Oh, and I believe it's a Christmas Tree, not a Holiday Tree. Just like the Dreidl is associated with Hannakuh, the Christmas Tree is associated with Christmas. And it's not a religious symbol, it's secular - well... if you are Mormon, you would consider it to be "pagan."
Regardless, I think that someone mentioned the "in your face nature"
of Christmas. I blame that on commercialism. When I was younger, I remember going into tastefully decorated stores, and decorations didn't go up until December. Now they are going up before Thanksgiving and I am just waiting for the day when they go up the week after Independence Day. It's getting to be ridiculous. So I can see where the irritation might stem from. And someone was right. I only hear about these issues on the news. So, let's see. They are spread by the media because it seems negativity is news. So glad I got out of journalism when I did - even though my journalism degree is from one of the best journalism schools in the country. Sigh...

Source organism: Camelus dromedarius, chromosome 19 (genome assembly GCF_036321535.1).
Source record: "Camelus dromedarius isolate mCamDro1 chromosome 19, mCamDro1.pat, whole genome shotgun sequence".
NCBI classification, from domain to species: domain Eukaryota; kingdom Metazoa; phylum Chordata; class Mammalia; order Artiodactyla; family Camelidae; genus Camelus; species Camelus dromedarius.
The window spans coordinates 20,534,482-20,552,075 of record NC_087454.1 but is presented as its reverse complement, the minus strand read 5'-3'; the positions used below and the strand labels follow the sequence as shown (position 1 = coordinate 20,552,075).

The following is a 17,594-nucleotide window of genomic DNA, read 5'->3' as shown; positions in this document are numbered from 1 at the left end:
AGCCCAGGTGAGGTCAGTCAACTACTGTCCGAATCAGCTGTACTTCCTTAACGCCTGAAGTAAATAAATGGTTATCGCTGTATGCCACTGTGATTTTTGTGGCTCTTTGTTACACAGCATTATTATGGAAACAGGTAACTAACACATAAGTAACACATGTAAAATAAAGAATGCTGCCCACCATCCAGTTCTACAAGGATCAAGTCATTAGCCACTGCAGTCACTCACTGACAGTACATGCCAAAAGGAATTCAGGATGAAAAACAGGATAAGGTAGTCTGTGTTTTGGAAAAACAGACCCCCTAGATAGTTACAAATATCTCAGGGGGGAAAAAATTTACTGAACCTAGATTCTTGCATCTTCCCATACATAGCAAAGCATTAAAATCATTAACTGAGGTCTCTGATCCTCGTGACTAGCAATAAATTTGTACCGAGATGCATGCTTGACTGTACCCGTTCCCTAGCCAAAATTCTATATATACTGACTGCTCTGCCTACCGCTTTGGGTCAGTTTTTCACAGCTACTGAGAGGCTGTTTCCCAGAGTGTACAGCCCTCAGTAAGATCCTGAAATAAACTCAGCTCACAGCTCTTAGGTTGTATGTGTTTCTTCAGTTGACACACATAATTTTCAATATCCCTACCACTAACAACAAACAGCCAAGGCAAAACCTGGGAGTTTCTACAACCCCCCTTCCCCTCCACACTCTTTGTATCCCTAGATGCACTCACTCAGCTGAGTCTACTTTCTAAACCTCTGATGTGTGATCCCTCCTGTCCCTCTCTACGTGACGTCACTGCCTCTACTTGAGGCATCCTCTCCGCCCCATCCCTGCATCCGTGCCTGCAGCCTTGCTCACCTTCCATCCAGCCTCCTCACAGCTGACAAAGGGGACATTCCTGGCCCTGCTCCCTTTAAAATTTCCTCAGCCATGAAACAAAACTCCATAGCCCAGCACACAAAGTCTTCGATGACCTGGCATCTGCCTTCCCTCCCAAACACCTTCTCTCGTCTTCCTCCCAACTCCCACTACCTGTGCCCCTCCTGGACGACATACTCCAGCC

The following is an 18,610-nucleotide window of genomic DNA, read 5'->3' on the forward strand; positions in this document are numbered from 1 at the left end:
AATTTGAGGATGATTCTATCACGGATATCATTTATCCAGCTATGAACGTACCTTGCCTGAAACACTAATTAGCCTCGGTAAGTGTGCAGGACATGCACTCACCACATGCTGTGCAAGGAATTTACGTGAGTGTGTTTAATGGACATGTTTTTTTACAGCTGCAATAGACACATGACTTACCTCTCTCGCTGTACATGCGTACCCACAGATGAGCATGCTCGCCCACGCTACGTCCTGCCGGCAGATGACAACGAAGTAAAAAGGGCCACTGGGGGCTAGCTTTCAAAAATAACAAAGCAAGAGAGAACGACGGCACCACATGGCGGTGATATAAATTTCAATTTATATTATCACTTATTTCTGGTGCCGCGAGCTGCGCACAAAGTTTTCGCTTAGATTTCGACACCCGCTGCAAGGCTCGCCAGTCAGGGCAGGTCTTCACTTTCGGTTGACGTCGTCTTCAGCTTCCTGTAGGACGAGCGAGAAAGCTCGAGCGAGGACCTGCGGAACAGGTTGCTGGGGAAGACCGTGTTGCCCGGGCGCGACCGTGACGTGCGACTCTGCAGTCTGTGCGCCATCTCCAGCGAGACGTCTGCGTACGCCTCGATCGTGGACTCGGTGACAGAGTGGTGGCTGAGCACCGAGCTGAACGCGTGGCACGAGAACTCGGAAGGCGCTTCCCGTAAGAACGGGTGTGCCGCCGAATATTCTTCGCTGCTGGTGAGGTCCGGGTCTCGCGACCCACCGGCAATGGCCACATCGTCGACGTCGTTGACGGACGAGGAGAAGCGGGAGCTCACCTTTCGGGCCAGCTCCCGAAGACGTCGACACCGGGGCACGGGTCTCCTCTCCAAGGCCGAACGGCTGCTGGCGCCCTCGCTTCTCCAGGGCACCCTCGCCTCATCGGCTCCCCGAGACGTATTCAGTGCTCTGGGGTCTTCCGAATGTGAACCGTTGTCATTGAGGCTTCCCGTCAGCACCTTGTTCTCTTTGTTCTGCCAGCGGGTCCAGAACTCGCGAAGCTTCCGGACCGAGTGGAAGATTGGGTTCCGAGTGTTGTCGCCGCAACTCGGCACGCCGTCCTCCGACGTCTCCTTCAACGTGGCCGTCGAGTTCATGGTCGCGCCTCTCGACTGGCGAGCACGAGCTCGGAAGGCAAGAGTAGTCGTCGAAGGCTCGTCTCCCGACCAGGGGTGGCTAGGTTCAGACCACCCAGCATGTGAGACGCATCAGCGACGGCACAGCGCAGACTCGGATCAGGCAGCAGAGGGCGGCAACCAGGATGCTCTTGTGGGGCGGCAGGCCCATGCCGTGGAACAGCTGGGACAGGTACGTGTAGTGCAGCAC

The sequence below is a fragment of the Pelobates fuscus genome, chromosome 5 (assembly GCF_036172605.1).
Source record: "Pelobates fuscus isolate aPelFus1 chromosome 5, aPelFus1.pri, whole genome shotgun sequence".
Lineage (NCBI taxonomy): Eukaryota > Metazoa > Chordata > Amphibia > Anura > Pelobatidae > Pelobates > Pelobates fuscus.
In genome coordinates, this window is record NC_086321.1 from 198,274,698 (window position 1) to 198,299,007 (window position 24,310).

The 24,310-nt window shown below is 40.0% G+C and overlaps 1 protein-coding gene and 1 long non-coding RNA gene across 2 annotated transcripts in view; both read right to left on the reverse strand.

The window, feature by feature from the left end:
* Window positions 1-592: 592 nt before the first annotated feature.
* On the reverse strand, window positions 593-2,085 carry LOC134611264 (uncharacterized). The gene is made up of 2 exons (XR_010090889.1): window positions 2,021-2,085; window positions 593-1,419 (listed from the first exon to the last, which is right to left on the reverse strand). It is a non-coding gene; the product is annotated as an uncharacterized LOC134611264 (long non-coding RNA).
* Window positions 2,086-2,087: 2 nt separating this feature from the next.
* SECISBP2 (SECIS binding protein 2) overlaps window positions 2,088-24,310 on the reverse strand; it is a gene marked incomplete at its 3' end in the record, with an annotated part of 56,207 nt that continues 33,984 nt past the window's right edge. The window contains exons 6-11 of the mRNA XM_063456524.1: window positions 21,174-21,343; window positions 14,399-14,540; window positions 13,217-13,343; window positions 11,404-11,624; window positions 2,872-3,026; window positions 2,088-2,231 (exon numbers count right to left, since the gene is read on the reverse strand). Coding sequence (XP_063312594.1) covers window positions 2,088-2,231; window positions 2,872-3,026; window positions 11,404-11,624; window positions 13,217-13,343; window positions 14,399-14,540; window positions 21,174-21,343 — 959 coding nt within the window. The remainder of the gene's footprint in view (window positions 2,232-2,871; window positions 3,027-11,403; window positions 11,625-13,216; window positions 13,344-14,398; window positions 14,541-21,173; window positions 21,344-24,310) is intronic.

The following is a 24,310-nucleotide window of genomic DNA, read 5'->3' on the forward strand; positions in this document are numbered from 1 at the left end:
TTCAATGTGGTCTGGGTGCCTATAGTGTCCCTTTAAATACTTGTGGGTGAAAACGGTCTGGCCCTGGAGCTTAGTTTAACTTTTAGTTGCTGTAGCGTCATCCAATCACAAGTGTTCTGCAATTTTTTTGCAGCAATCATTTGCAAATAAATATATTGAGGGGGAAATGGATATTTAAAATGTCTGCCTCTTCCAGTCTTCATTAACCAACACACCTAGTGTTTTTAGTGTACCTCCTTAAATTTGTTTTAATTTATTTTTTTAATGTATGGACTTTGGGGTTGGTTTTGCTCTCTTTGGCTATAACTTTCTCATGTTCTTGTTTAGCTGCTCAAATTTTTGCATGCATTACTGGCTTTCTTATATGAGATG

I guess what I am really trying to say is that instead of trying to "vanilla-ize", genericize, ignore in the name of atheism, what is a very important holiday in one of the major religions around the world, we should understand and celebrate the richness. We should help each other celebrate the richness of all the religions that we all believe in. And if it's the "in your face
" commercialism (which I am also sick and tired of), that is at the root of all evils, then let's just eradicate that - no idea how so don't ask. And let's embrace knowledge, and gain wisdom so that we can all be "free" before G-d.
So, I say to all the people out there whether they agree or disagree with me - Peace. Peace to you and the world in this season of Holy Days - whether it is is Christian or Jewish or Hindu or any other religion I don't know about yet. May you gain knowledge and discover wisdom in the process. But most of all, may you find Peace.